DAVID J. WILLIAMS.
1901 BIOGRAPHICAL RECORD.
[1871.] PAGE 133.
DAVID J. WILLIAMS was an enterprising and prosperous farmer residing in section 12, Tisdale Township, Cowley County, Kansas. He was born in the anthracite region of Pennsylvania, in the village of Minersville, Schuylkill County, in September, 1844, and was a son of John and Martha (Jenkins) Williams.
His father, John Williams, was born in Wales about the year 1800. He was a mechanic by trade, although after coming to this country, he worked in the coal mines in Pennsylvania, where he was killed in 1850. He was married, in Wales, to Mrs. Jenkins, who died in Ohio, in 1882. In the two families were reared ten children: Anna Jenkins (Jones), who died in California; Eliza Jenkins (Edwards), who died in Ohio; William and Daniel, deceased; Ambrose, who lived in Pennsylvania; John, deceased; Jacob, who lived in Michigan, and was a well known employee of the Port Huron & Northwestern Railroad Company; David J.; Mary Jane (Davis), who lived in Pennsylvania, and whose husband was a machinist; and Benjamin, who was deceased.
The Williams family moved to Trumbull County, Ohio, when David J. was a lad of nine years, and there he received his schooling. When the war of secession broke out, he enlisted as a gunner in the 20th Ohio Battery, and served as gunner of the second piece, until the close of the conflict. He was in the service three years, lacking fifteen days. He was in the Army of the Cumberland, and participated in the Atlanta campaign. He took part in many engagements, and his last two battles were at Franklin and Nashville, under General Thomas. In the former he was wounded by a spent shell.
In 1871, he made the journey to Cowley County, Kansas, in company with J. D. Hollinger, Robert Hilton, John Campbell, and John H. Wilson. All came from Ohio, with the exception of the last named.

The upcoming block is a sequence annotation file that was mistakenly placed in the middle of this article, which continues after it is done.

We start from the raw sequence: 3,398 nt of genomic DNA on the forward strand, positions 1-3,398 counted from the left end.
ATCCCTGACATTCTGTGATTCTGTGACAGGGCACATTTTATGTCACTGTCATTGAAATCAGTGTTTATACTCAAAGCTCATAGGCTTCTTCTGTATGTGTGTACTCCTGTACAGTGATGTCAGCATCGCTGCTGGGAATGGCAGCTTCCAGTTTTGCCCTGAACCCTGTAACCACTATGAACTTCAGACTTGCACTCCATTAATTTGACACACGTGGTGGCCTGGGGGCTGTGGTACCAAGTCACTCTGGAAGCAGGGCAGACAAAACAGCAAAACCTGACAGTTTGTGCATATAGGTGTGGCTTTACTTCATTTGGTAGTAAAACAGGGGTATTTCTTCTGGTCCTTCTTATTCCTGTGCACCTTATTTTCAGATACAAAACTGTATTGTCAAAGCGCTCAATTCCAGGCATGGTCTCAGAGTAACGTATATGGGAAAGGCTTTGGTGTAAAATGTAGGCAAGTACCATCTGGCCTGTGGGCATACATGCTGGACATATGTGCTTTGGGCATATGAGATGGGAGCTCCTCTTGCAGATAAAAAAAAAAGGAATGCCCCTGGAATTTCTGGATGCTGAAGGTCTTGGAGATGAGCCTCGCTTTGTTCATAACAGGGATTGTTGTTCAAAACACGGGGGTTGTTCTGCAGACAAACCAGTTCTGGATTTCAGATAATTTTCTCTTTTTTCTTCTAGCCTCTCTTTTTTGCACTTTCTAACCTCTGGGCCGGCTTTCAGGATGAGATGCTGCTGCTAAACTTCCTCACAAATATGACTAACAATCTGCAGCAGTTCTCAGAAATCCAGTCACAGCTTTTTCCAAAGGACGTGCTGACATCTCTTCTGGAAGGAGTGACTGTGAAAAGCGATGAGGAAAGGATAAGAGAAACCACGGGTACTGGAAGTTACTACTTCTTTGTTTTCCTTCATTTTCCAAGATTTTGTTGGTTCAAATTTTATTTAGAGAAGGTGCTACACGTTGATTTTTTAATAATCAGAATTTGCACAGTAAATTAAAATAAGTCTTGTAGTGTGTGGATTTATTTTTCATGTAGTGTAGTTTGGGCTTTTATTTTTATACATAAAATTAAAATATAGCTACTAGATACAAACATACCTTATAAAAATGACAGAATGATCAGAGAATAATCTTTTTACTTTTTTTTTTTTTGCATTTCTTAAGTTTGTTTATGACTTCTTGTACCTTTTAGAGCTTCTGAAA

David J. Williams took up the southwest quarter of section 12, township 32, range 5 east. From native lumber he built a house 12 by 14 feet in dimensions, and besides breaking 25 acres the first year, also set out a number of trees. The first year he planted 25 acres in sod-corn, which yielded 25 bushels to the acre. During this time he served on the first grand jury of Cowley County, under Judge Ross. Mr. Williams then returned to Wayne County, Ohio, and shortly afterward moved to Pittsburgh, Pennsylvania, where he worked on the P. & L. E. Railroad, and in connection with the city water works.
In 1884, with his family, he moved back on his farm, which had been cultivated by different occupants during his absence, but he had always kept up the taxes.
The old house stood on the northeast corner, but Mr. Williams built his present five-room house on the southeast corner. His new barn, 28 by 48 feet, was completed in 1899 at a cost of about $600, which did not include its owner’s time. Besides having ample room for many horses and cows, it contained grain bins, and the mow had a capacity of 34 tons of hay. Corn, cattle, and hogs were the chief products of the farm, and of the latter, he raised yearly about 35 of the Poland-China and Berkshire breeds. He also raised horses of superior stock, and had a number of fine draft horses. Fifty acres of his farm were in pasture, with a fair size orchard, and the remainder was under cultivation. The farm contained many substantial buildings, and was all enclosed and cross-fenced.
Mr. Williams married Sarah Harbaugh, in 1867, at Akron, Ohio; she died in 1897, leaving a son, Harry.
He married shortly before 1901 Mrs. Sarah McEwen, who had a son, Guy.
Mr. Williams was a Populist. He served as constable and road overseer several terms. He joined the G. A. R. at Mineral Ridge, Ohio, and later the Siverd Post, of Winfield. He was a member of Tisdale Lodge, No. 514, I. O. O. F., of Tisdale, Kansas, and was Noble Grand of that lodge. He was a Baptist.